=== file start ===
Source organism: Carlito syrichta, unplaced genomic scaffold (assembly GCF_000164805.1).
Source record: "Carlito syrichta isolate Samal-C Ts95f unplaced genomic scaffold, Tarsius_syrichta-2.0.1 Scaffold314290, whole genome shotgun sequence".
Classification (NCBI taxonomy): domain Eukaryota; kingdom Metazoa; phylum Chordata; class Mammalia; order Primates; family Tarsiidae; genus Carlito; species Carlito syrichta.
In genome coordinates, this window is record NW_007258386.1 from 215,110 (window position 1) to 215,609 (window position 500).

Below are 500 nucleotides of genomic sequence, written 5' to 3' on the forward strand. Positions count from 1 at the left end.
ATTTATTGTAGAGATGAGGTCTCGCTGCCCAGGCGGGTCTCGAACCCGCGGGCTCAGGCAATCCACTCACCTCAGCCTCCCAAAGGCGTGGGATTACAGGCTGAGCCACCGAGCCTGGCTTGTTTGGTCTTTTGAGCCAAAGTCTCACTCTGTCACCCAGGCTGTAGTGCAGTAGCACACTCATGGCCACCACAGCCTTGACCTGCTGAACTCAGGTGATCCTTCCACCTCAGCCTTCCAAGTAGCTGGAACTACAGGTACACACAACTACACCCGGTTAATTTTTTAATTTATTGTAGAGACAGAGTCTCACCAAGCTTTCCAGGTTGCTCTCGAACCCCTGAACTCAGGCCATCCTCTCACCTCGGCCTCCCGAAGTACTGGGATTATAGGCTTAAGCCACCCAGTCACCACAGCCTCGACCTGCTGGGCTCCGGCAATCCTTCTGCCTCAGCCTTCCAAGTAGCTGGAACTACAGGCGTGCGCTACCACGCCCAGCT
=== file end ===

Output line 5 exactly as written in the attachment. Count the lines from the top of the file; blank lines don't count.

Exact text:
Below are 500 nucleotides of genomic sequence, written 5' to 3' on the forward strand. Positions count from 1 at the left end.